Nicaragua's economy has historically been based on the export of cash crops such as bananas, coffee and tobacco. It boasts the best rum in Central America and is 3rd in beef quality behind Argentina and Brazil. During the Contra War, much of the country's infrastructure was damaged or destroyed, and an economic blockade by the US led to the virtual collapse of the economy. Inflation ran for a time at several thousand per cent. Since the end of the war, many state-owned industries have been privatised. Inflation has been brought to manageable levels, and the economy has grown quite rapidly in recent years. The country is still the second-poorest in the Americas, however, and is struggling to implement further reforms, on which aid from the International Monetary Fund is conditional.
As in so many poor countries at world-wide level, most of the poor people in Nicaragua are women. In addition, a relatively high percentage of the Nicaraguan homes have a woman as head of household: 39% of urban homes and 28% of the rural ones. (From The Role of Woman in the Economy - used by permission of the site author.)
Main article: Demographics of Nicaragua
About 69 per cent of Nicaraguans are Mestizos, people of mixed European (but not limited to Spanish) and indigenous ancestry. People of pure European descent consitute about 17 per cent of the population and is the largest minority. They are mostly of Spanish descent, but the 19th century saw several small waves of immigration from other European-Mediterranean countries. Most of the Mestizo and European population live in the western regions of the country and especially in the cities of Managua, Leon and Granada.
About 9 per cent of Nicaragua's population is black or afronicaragüense, with the black population concentrated on the country's eastern coast. The black population is mostly of West Indian origin, the descendents of indentured labourers brought mostly from Jamaica and Haiti when the region was a British protectorate. There is also a smaller number of Garifuna, a people of mixed African, Carib, Angolan, Congoan and Arawak descent. After Panama, on mainland Latin American soil, Nicaragua has the second largest black population.
Just 5 per cent of the population are of pure indigenous descent. Nicaragua's pre-Colombian population consisted of the Nahuatl-speaking Nicarao people of the west, and six ethnic groups including the Miskitos, Ramas and Sumos in the Caribbean region. While very few pure-blooded Nicarao people still exist, the Caribbean peoples have remained distinct. In the mid-1980s, the government divided the eastern half of the country - the former department of Zelaya - into two autonomous regions and granted the African and indigenous people of the region limited self-rule.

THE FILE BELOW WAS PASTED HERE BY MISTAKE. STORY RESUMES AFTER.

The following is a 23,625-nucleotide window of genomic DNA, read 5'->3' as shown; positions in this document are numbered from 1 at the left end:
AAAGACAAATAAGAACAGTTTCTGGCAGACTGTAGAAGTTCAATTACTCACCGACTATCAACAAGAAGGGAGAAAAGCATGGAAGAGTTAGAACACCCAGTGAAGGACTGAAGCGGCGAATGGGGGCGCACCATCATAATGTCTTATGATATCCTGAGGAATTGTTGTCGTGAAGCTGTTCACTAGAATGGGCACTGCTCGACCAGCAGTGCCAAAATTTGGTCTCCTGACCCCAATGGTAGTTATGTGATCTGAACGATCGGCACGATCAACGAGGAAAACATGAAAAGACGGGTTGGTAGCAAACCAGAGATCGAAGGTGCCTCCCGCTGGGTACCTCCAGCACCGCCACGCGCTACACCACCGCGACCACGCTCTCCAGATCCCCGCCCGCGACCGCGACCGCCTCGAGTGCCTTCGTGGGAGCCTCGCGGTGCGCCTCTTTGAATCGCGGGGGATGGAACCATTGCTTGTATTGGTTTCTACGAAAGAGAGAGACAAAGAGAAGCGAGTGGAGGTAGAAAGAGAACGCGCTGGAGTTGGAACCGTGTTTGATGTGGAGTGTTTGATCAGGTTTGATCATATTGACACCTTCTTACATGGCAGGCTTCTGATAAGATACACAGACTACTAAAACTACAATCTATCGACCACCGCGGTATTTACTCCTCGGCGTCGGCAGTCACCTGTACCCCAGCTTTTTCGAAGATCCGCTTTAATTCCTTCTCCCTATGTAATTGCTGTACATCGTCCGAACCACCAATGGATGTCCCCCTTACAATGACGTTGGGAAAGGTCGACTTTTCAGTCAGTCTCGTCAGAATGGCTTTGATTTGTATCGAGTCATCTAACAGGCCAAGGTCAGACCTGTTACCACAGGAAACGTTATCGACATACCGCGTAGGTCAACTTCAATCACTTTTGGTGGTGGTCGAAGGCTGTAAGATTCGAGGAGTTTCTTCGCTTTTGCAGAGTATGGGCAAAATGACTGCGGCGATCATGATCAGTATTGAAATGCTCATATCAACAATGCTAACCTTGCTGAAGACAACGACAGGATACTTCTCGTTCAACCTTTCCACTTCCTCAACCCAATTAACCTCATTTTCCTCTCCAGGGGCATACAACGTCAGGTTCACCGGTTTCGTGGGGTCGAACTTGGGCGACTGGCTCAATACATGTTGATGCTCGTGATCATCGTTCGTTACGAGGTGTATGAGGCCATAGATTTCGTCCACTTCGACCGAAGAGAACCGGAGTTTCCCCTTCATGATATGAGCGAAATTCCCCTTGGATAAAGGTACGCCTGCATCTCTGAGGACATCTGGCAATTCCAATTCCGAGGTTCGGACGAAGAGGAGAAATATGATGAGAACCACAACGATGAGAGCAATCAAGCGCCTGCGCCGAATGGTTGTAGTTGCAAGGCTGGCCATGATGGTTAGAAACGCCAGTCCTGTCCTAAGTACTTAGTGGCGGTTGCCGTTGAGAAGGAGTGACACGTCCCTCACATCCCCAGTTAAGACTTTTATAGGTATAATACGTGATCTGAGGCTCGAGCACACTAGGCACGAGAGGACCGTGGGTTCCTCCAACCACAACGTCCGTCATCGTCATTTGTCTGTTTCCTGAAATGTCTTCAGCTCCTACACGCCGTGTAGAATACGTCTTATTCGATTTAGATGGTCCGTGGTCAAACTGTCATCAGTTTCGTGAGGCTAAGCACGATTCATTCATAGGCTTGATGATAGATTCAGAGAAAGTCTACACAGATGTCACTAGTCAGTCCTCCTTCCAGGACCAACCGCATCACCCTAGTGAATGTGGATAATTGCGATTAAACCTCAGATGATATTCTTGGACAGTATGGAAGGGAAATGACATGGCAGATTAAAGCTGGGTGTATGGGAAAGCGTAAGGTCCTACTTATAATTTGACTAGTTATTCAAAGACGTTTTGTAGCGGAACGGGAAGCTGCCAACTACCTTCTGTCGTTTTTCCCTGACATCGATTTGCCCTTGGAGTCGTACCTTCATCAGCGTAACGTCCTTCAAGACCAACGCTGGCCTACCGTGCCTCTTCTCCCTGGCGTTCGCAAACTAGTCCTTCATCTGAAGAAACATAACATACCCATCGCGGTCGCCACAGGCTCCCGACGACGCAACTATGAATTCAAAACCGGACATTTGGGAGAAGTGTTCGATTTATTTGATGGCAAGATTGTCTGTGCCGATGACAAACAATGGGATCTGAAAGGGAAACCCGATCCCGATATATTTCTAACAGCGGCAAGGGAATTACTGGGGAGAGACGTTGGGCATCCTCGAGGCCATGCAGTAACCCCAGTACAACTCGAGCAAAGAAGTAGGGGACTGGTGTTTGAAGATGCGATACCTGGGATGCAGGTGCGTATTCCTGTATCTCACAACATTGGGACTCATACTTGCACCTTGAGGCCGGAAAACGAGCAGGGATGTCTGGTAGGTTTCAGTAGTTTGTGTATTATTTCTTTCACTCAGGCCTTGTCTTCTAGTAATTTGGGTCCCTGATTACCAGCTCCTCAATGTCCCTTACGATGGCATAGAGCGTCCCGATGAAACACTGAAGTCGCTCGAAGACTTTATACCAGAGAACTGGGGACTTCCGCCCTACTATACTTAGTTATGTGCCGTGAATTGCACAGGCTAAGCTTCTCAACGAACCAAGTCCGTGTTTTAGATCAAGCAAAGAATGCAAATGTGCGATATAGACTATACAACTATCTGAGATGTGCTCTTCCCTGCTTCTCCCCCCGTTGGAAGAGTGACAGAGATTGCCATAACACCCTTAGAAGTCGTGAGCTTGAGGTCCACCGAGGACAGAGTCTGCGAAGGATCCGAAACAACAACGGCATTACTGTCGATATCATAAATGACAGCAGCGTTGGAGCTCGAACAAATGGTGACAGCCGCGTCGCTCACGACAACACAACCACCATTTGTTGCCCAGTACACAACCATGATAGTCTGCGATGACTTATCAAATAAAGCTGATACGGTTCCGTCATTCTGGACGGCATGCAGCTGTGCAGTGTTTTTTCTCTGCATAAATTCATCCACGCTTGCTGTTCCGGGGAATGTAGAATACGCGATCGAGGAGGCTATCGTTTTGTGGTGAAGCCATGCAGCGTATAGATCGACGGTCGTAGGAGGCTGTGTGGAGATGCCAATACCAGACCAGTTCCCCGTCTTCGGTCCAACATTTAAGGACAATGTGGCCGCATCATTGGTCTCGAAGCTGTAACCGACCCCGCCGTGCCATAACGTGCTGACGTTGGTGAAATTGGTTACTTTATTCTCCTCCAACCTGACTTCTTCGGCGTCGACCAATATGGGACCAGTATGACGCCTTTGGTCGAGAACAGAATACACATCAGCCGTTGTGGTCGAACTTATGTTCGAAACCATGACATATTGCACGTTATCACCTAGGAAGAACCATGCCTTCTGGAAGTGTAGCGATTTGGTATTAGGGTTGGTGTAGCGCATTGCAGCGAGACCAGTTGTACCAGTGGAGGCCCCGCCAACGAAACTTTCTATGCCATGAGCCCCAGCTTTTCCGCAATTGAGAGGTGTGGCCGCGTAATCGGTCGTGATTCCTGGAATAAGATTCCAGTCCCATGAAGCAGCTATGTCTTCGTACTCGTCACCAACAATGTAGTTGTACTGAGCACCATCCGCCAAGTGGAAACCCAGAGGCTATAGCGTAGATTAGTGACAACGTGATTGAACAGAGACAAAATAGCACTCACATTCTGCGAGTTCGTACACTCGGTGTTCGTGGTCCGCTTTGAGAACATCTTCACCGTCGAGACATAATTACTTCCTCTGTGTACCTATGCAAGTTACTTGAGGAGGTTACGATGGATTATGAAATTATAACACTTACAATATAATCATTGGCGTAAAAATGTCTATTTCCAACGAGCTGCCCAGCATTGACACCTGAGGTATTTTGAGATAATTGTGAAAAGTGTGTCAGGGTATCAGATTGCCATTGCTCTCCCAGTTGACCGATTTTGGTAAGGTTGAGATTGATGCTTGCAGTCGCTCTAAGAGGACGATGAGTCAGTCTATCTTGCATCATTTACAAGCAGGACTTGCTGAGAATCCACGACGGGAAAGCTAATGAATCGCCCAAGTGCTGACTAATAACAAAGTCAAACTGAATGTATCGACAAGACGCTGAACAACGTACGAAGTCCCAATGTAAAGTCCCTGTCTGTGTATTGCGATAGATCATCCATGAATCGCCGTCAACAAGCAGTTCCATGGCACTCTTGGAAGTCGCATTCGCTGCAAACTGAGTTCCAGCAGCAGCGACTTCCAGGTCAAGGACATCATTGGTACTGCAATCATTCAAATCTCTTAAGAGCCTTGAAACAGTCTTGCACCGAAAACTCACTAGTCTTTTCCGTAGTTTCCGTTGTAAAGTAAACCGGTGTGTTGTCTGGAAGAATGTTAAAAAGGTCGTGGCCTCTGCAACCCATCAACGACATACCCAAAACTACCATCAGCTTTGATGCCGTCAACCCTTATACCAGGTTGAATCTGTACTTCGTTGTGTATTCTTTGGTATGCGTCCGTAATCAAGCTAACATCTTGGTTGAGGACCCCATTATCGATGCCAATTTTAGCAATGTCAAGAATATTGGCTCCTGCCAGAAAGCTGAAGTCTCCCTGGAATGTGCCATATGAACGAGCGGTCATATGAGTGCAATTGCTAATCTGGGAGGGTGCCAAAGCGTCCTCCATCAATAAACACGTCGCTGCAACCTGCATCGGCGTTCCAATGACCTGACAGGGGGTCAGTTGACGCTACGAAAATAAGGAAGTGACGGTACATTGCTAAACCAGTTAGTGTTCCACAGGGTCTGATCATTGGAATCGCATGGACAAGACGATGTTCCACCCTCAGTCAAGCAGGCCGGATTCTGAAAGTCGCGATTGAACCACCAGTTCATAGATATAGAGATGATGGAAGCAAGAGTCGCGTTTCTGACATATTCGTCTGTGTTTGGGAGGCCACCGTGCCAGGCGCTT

There is also a small Middle Eastern-nicaraguan community of Syrian, Armenian, Palestinian and Lebanese people in Nicaragua with a total population of about 30,000, and an East Asian community of Japanese, Taiwanese and Chinese people of almost 8,000. The minorities speak Spanish and maintain their ancestral languages as well.
Spanish is spoken by about 90% of Nicaraguans; the Nicaraguan dialect has many similarities to Galician, and also has similarities to Argentinian Spanish which uses "vos" instead of "tu", along with the "vos" conjugation. The black population of the east coast region has English as its first language. Several indigenous peoples of the east still use their original languages.
Roman Catholicism is the major religion, but evangelical Protestant groups have grown recently, and there are strong Anglican and Moravian communities on the Caribbean coast.
Ninety per cent of Nicaraguans live in the Pacific lowlands and the adjacent interior highlands. The population is 54% urban.
Main article: Culture of Nicaragua
Nicaraguan culture has several distinct strands. The west of the country was colonized by Spain and has a similar culture to other Spanish-speaking Latin American countries. The people of western Nicaragua are mostly Mestizos and Europeans; Spanish is invariably their first language.
The eastern half of the country, on the other hand, was once a British protectorate. English is still the first language of most people in this region, and its culture is more similar to Caribbean nations. There is a large population of people of African descent, as well as a smaller Garifuna population.
Of the cultures that were present before European colonization, the Nahuatl-speaking peoples who populated the west of the country have essentially been assimilated into the latino culture. In the east, however, several indigenous groups have maintained a distinct identity. The Sumos and Ramas people still use their original languages.